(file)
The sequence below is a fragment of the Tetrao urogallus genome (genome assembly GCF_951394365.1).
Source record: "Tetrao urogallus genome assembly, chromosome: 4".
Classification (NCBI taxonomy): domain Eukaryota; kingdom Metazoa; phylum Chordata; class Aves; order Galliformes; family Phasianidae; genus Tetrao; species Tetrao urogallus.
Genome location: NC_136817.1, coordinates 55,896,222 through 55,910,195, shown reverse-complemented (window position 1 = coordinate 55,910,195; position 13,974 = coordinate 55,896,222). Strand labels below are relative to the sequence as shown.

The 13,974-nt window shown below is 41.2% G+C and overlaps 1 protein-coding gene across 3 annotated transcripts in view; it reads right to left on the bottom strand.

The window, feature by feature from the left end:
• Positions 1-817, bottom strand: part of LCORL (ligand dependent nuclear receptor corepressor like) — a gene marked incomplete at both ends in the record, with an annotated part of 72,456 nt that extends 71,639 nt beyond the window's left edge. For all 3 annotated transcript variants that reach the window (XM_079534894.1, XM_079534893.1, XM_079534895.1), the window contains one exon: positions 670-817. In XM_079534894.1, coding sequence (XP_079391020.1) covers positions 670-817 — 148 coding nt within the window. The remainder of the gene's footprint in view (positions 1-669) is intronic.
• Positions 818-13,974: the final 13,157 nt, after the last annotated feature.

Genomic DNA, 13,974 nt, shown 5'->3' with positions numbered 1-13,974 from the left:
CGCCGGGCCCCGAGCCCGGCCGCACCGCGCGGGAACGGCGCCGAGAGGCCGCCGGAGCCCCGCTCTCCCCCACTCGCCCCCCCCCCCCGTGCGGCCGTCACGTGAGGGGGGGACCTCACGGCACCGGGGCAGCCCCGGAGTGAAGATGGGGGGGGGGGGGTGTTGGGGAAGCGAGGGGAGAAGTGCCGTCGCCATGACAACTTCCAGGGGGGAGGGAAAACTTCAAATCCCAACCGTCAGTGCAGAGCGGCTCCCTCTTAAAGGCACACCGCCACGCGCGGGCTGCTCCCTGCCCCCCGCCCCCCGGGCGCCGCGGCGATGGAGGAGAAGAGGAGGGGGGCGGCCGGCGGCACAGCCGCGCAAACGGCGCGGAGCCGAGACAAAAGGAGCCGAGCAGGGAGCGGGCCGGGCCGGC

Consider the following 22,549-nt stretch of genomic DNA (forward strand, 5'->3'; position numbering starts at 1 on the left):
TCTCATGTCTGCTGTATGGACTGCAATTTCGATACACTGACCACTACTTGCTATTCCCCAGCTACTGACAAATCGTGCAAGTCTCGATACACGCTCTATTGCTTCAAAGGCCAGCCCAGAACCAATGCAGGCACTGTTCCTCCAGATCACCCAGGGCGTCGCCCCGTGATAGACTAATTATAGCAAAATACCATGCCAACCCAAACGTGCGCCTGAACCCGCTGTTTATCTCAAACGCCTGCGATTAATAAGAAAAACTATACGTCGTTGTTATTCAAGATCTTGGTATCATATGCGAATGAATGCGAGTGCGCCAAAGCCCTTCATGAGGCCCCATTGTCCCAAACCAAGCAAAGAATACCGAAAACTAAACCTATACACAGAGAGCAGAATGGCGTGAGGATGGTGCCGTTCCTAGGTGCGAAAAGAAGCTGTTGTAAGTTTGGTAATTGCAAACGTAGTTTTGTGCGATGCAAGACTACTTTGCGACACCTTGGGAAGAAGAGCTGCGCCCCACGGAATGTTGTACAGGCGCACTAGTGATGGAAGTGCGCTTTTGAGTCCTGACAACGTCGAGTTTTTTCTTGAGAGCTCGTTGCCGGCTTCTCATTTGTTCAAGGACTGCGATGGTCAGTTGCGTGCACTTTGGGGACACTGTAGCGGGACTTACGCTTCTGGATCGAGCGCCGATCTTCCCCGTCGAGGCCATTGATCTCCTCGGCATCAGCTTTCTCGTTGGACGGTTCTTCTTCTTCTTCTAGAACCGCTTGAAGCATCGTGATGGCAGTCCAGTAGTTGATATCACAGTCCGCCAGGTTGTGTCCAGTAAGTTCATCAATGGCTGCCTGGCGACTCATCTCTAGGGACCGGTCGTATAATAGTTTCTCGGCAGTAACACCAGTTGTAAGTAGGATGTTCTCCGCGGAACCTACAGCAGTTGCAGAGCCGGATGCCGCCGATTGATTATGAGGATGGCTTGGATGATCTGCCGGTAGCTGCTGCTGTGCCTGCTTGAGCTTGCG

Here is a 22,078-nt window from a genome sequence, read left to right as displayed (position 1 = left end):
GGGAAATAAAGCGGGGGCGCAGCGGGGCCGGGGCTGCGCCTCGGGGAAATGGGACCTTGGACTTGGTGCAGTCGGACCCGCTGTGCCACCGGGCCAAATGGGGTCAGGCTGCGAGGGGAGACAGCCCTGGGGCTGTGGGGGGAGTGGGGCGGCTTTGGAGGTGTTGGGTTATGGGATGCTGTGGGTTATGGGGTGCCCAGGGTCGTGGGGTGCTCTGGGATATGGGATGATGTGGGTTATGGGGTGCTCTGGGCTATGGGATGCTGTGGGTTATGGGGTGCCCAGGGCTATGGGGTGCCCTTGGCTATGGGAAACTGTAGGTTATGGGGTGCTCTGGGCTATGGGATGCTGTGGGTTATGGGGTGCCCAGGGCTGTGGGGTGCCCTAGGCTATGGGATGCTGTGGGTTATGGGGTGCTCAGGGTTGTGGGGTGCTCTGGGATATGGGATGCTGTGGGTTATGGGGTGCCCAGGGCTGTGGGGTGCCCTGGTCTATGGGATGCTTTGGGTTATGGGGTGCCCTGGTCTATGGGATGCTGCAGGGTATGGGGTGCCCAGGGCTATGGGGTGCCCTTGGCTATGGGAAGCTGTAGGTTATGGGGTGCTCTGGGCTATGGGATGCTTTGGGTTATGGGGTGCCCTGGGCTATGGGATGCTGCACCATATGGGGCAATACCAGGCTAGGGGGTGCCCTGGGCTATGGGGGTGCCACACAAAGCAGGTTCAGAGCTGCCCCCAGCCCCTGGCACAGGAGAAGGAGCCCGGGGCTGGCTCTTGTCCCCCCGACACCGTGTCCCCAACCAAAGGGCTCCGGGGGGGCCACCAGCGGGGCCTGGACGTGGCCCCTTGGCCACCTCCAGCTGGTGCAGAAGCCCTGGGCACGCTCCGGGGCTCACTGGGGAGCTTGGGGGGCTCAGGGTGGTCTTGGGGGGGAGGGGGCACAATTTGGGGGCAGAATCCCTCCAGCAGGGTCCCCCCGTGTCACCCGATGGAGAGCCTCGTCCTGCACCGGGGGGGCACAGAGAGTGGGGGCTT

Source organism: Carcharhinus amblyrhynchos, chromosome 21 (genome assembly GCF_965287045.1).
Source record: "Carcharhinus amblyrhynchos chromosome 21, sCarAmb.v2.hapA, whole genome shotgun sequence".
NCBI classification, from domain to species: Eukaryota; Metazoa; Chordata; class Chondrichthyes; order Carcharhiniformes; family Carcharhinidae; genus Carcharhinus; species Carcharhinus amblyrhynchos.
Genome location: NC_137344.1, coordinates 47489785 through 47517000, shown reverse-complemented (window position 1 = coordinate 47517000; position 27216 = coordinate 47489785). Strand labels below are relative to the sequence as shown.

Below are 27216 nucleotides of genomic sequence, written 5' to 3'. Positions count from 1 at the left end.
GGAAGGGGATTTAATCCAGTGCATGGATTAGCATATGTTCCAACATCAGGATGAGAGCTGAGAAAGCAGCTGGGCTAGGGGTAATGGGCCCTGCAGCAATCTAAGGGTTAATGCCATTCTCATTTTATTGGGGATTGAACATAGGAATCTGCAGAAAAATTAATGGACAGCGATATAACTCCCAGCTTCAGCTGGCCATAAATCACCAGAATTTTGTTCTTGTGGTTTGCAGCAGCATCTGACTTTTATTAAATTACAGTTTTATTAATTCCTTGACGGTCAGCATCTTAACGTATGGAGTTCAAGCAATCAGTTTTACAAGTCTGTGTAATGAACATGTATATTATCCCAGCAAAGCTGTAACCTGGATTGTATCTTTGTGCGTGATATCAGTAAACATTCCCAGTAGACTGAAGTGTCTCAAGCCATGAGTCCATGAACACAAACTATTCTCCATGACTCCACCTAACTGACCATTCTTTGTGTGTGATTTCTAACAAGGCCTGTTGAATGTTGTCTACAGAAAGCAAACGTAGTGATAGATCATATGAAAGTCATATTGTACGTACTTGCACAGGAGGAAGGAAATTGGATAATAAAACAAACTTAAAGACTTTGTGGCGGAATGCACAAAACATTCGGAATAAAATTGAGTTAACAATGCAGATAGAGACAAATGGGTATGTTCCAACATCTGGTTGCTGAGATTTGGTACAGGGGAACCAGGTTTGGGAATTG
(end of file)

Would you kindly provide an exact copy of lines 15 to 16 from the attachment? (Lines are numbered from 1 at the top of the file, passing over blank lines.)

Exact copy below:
Source organism: Carcharhinus amblyrhynchos, chromosome 21 (genome assembly GCF_965287045.1).
Source record: "Carcharhinus amblyrhynchos chromosome 21, sCarAmb.v2.hapA, whole genome shotgun sequence".